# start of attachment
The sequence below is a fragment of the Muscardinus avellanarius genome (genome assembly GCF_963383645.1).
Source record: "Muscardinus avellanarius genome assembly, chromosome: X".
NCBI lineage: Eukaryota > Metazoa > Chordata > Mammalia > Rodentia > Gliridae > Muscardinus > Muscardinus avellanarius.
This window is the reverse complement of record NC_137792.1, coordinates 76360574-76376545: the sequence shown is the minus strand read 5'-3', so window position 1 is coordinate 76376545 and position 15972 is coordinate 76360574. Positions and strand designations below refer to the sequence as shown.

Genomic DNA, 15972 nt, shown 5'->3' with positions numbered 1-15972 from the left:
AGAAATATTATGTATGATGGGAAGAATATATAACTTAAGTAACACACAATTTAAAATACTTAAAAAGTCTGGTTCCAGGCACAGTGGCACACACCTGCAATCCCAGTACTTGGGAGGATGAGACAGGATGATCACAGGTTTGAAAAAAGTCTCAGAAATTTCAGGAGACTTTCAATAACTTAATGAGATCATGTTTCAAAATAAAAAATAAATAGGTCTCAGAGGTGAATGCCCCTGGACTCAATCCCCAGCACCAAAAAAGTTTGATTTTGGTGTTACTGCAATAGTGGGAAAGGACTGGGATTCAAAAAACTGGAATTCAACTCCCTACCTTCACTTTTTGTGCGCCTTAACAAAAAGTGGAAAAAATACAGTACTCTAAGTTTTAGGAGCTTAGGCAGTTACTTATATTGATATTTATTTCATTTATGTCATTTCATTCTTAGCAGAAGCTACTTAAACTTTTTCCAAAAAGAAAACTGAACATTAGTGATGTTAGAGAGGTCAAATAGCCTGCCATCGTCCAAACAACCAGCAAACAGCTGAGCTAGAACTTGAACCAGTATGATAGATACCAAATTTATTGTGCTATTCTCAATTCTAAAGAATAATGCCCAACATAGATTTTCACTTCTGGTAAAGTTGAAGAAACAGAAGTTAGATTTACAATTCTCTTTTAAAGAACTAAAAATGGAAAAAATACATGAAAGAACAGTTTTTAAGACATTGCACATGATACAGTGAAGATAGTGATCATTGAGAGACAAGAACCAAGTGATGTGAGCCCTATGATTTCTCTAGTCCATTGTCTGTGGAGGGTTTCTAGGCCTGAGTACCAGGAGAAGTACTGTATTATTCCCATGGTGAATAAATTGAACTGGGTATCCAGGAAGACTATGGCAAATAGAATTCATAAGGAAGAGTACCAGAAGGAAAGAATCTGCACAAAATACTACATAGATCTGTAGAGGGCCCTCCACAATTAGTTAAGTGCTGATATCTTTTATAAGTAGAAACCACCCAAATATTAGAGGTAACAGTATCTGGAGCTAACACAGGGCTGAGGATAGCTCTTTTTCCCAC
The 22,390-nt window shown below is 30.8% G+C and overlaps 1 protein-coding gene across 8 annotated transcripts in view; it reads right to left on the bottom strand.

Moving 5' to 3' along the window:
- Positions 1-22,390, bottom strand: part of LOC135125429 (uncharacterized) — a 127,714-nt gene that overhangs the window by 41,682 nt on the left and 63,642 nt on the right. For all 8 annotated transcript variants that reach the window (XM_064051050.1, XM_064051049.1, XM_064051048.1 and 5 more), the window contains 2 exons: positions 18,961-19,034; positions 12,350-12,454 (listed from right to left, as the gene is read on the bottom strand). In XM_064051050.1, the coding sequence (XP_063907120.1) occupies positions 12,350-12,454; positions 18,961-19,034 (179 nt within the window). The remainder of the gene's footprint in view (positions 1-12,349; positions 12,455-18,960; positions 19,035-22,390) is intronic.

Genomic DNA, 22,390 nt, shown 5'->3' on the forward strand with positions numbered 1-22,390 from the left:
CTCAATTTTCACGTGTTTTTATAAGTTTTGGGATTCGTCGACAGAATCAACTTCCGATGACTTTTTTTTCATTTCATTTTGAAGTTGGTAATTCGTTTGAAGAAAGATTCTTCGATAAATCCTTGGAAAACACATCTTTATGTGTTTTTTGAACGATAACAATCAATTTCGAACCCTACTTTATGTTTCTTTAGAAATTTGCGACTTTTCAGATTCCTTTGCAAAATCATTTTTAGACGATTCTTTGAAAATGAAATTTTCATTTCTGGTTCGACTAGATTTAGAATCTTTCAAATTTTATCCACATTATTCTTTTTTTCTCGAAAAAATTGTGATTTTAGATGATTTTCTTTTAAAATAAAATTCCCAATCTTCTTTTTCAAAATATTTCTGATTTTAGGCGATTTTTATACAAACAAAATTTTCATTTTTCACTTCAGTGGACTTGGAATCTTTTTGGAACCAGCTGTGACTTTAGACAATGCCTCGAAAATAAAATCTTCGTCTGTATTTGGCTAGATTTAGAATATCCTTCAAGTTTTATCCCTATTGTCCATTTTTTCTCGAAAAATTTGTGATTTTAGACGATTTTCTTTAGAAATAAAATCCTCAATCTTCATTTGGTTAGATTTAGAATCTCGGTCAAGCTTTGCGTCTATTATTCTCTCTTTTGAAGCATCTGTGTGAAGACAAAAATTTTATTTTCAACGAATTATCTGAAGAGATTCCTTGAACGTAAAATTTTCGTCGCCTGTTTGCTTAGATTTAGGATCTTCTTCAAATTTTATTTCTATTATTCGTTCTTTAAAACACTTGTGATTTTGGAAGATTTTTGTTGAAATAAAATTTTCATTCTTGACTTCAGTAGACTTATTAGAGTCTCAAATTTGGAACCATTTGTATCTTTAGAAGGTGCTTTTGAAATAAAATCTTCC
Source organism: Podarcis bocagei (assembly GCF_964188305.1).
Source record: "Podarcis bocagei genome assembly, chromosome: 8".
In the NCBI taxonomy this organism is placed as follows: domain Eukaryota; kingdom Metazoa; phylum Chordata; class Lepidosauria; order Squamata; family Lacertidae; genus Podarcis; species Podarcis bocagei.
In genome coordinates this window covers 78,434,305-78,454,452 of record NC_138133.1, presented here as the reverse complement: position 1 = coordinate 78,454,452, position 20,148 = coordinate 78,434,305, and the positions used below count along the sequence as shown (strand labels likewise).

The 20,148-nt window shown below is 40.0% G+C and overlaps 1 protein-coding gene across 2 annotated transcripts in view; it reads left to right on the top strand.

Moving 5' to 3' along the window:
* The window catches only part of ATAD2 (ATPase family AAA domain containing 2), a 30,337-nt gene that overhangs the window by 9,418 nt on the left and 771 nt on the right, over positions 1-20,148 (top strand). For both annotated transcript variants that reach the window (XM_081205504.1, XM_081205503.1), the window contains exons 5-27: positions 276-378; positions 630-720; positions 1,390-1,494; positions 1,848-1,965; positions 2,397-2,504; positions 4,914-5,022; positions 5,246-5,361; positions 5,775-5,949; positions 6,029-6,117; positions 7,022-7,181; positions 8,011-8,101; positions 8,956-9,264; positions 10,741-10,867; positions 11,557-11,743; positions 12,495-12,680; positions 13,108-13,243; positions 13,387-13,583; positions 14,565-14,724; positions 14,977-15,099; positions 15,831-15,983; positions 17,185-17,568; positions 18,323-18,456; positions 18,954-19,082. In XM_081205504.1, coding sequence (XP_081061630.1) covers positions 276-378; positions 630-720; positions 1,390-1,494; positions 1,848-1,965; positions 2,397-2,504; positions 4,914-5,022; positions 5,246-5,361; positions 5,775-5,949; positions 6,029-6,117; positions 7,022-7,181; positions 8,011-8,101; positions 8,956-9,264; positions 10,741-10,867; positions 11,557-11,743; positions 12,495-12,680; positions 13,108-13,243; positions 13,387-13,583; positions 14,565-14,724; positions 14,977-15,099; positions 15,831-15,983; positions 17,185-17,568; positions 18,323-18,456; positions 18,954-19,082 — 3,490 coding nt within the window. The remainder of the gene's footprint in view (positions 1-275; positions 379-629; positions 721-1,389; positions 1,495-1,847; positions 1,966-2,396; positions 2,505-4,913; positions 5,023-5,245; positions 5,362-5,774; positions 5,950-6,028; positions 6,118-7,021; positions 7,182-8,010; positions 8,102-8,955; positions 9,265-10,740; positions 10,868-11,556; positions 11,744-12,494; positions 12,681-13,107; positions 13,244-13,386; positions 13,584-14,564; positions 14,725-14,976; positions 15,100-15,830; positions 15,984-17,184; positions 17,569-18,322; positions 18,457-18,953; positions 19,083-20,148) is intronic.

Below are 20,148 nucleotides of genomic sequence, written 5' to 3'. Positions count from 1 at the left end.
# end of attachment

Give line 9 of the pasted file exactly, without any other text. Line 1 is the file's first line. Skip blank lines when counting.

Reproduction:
- Positions 1-22,390, bottom strand: part of LOC135125429 (uncharacterized) — a 127,714-nt gene that overhangs the window by 41,682 nt on the left and 63,642 nt on the right. For all 8 annotated transcript variants that reach the window (XM_064051050.1, XM_064051049.1, XM_064051048.1 and 5 more), the window contains 2 exons: positions 18,961-19,034; positions 12,350-12,454 (listed from right to left, as the gene is read on the bottom strand). In XM_064051050.1, the coding sequence (XP_063907120.1) occupies positions 12,350-12,454; positions 18,961-19,034 (179 nt within the window). The remainder of the gene's footprint in view (positions 1-12,349; positions 12,455-18,960; positions 19,035-22,390) is intronic.